Simran Nini Singh
Swaraj Kaushal, no doubt intending to defend the very patriarchal mind-set in our country, unwittingly uttered a momentous truth about its ground reality when he tweeted in the context of the recognition of marital rape as an illegal act, “ There will be more husbands in jail, than in the house.”
The UN Population Fund supports his statement when it states that more than 2/3rds of married women in India aged between 15 and 49 have been beaten, raped or forced to sex. But should the men be made to pay? Of course not.
How far are we as a nation willing to continue to allow women to pay the price so that we could uphold the sanctity of marriage? And when are we going to answer the question posed by so many married women of our country: how sacrosanct is a union where one partner can be violated at the whim of the other; physically, mentally, emotionally? What is “sacrosanct” about that union? Women wonder. Don’t men?
“Even if there is a law in place, women will not use it and file complaints of rape against their husbands.” says Maneka Gandhi. Is this reason enough to deny women even the existence of this right, then? Is the supposed docility of women and their cultural shame in exposing their husband a reason to use this fact against them?
If “sanctity” of marriage is the excuse, then perhaps the government should ensure than the virtuousness of the union is made available to both partners. Being sexually violated, being forced against your will to provide sex does not make for a “holy” union.
If fear of misuse of such a law is the excuse, then we should use that for any and every criminal act. Any criminal act needs to be proved, it requires investigation by the police and a final judgement in the courts. So why is that while giving this fundamental right to their own bodies to married women over the age of fifteen, suddenly the police and judiciary are supposed to become helpless and unable to separate the chaff from the grain?
The only criminal remedy available under the Indian Penal Code to the wife is for cruelty, which covers both physical and mental harassment, and which attracts a maximum punishment of three years’ imprisonment with fine. In most instances, however, cases drag for years, and many give up the fight.
Ironically, Section 122 of the IPC prevents communication between husband and wife during the marriage from being disclosed in court unless a partner is being prosecuted for an offence against the other. But since marital rape is not recognised as a crime, the wife’s evidence cannot be admitted, making the proving of it an almost impossible task. That is basically all that the wife is asking here as a citizen of this country: a chance to be able to prove what she is undergoing in order to seek justice.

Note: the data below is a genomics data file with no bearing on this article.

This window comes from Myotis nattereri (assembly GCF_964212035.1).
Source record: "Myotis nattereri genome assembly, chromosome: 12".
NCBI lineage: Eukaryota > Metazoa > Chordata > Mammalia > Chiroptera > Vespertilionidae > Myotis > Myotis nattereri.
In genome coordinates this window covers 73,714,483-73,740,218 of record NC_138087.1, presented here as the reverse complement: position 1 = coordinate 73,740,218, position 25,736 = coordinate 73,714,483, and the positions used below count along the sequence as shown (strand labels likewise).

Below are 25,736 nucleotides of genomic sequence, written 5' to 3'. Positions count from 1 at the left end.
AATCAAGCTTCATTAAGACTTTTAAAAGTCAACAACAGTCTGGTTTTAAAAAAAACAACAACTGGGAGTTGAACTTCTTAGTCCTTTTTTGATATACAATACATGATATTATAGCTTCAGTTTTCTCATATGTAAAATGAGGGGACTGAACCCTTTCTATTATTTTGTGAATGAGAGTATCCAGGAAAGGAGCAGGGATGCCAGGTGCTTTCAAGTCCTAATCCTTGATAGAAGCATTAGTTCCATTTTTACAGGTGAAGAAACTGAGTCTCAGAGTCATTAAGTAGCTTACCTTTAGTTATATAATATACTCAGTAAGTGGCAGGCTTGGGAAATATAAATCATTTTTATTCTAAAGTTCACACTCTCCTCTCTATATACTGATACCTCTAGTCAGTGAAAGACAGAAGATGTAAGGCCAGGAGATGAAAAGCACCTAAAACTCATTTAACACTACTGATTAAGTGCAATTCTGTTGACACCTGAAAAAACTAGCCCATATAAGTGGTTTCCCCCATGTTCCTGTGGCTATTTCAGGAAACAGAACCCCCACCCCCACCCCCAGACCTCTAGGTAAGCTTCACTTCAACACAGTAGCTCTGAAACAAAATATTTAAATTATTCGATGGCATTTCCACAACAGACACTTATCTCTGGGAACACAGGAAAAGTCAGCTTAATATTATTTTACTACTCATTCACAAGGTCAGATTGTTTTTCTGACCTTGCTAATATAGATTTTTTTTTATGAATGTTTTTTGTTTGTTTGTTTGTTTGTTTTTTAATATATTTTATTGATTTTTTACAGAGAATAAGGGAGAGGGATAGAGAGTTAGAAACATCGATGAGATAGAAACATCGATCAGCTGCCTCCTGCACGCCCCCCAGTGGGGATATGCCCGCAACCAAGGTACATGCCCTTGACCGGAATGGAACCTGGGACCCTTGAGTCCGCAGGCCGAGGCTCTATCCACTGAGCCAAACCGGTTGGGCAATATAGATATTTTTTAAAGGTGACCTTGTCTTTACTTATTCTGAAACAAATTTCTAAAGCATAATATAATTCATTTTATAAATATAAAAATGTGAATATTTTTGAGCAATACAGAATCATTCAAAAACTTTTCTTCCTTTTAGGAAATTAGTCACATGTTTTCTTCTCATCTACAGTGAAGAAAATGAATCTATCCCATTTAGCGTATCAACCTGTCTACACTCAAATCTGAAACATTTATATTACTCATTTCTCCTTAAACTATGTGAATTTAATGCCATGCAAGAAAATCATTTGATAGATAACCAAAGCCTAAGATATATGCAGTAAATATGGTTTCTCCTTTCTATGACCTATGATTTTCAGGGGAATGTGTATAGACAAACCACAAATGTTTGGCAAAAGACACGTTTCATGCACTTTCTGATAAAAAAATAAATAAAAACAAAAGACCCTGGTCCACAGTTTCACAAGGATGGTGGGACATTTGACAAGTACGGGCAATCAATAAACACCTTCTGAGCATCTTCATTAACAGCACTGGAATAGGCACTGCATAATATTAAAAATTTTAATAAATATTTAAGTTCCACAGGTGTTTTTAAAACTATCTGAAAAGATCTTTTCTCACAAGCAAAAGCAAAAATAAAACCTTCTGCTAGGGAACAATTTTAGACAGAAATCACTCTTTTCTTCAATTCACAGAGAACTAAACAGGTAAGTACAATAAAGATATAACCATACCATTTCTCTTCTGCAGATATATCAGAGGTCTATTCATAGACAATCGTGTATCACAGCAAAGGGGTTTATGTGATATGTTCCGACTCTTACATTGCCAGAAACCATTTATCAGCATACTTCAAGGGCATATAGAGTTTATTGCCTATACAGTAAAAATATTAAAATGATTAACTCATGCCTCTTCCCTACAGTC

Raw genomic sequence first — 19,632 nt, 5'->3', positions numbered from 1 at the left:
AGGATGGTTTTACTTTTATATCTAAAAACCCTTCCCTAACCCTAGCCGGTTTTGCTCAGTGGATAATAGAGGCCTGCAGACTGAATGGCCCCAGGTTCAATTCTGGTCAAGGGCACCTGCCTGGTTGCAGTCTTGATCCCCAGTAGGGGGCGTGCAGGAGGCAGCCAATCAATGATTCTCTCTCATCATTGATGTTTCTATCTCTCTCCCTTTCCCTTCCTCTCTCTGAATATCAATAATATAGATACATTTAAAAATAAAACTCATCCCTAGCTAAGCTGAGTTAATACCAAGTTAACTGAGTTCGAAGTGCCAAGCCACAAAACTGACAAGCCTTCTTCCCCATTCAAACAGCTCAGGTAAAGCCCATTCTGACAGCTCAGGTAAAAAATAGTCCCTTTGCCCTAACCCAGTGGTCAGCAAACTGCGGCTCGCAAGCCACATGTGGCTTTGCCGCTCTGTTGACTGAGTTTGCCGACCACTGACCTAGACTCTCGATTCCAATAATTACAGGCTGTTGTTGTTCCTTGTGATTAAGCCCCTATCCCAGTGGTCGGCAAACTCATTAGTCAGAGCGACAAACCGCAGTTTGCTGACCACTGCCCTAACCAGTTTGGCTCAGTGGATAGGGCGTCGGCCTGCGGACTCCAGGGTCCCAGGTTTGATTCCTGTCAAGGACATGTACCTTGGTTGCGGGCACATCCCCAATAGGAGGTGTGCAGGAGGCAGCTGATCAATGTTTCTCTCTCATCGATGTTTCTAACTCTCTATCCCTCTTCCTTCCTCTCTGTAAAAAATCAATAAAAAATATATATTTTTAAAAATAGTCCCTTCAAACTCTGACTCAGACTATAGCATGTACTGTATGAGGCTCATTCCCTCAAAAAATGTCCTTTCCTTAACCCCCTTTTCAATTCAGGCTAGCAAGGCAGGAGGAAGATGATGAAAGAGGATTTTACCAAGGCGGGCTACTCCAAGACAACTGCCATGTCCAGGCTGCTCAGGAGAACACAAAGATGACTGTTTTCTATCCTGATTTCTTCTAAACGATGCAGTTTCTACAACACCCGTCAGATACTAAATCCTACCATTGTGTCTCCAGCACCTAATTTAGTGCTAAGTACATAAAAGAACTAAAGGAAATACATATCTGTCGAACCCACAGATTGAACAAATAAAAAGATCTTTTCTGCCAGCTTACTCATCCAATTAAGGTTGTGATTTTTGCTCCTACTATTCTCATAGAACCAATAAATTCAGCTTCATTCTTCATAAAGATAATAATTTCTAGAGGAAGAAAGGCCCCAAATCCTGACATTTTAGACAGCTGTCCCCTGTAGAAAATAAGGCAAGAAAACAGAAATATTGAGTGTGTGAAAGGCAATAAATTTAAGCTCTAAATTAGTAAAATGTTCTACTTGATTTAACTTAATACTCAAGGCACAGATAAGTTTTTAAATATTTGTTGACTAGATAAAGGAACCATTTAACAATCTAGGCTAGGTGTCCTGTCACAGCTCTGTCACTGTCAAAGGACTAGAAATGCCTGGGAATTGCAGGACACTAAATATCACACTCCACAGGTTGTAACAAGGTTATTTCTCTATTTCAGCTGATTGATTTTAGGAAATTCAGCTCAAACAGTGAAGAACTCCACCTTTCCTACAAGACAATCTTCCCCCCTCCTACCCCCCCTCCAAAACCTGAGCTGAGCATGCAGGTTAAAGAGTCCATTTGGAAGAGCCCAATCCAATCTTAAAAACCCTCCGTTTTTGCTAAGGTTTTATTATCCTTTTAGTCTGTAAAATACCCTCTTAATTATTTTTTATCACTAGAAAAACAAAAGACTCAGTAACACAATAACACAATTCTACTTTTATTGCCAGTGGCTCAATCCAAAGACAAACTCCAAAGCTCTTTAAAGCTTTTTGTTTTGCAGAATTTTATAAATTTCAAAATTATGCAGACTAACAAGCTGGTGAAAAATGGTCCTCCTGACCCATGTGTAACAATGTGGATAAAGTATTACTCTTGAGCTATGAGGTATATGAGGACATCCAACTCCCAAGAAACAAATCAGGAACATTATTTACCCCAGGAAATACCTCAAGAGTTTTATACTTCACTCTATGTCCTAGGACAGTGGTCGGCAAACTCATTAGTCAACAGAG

Stating that what “may appear to be marital rape” to a wife “may not appear so to others”, the central government took a stand against criminalising marital rape, in its affidavit to the Delhi High Court on Monday. The Supreme Court, in a nine-judge bench ruling has declared privacy to be a fundamental right of every Indian citizen.
Why must married women above the age of fifteen alone be denied this fundamental right? The judgement recognises the importance of the autonomy of the individual when it states that “the bodily privacy…implicit in this is the negative freedom of being able to prevent others from violating one’s body.” What reason is there, then, to deny this right to its own citizens, no matter that they are women? Misplaced patriarchal sentiments have pandered too long and too much to the needs of men at the cost of women’s rights and dignity.
Why are we so ready to offer women up for sacrifice in this country? Why are the men to be handed down this sense of entitlement towards a woman’s body, notwithstanding the fact that she is their spouse? It is like a spoilt boy being told, “Here, this a wife, use her as you will, and no one will object.” We pander to men’s sexual urges and perversions and their need to vent their aggression, because, of course, in this country, ‘boys will always be boys’. But who is to hear the screams of women who suffer in the privacy of their homes? Who will answer them?
We know and acknowledge the hideous face of rape. Rape by a stranger is horrifying, we readily agree. But rape and assault by the person you live with, with whom you share a life, for whom you cook, whose face you wake up to, whose children you bear….how is that continuum of horror any less? By what strange logic do we turn our eyes away from that woman? Because it is too horrible to face? Because, if we do, we might have to face the darkness that lies within the supposed “sanctity” of our marriages?
Swaraj clarifies his initial tweet by another, saying, “There is no such thing as marital rape. Our homes should not become police stations.” It is shocking to read these words. Is denial going to make what happens to women in the one place they should feel safest disappear? What would he call what happens to women in the secrecy of bedrooms when they are battered, bruised, their self-esteem shattered, their bodies invaded, when they are broken and used? A man’s right?
In this democracy we live in, where everyone under the Constitution is supposedly given the right to live with human dignity, can not married women above the age of fifteen ask for the same? Can they not say, ‘I may be married, but my body is still my own’?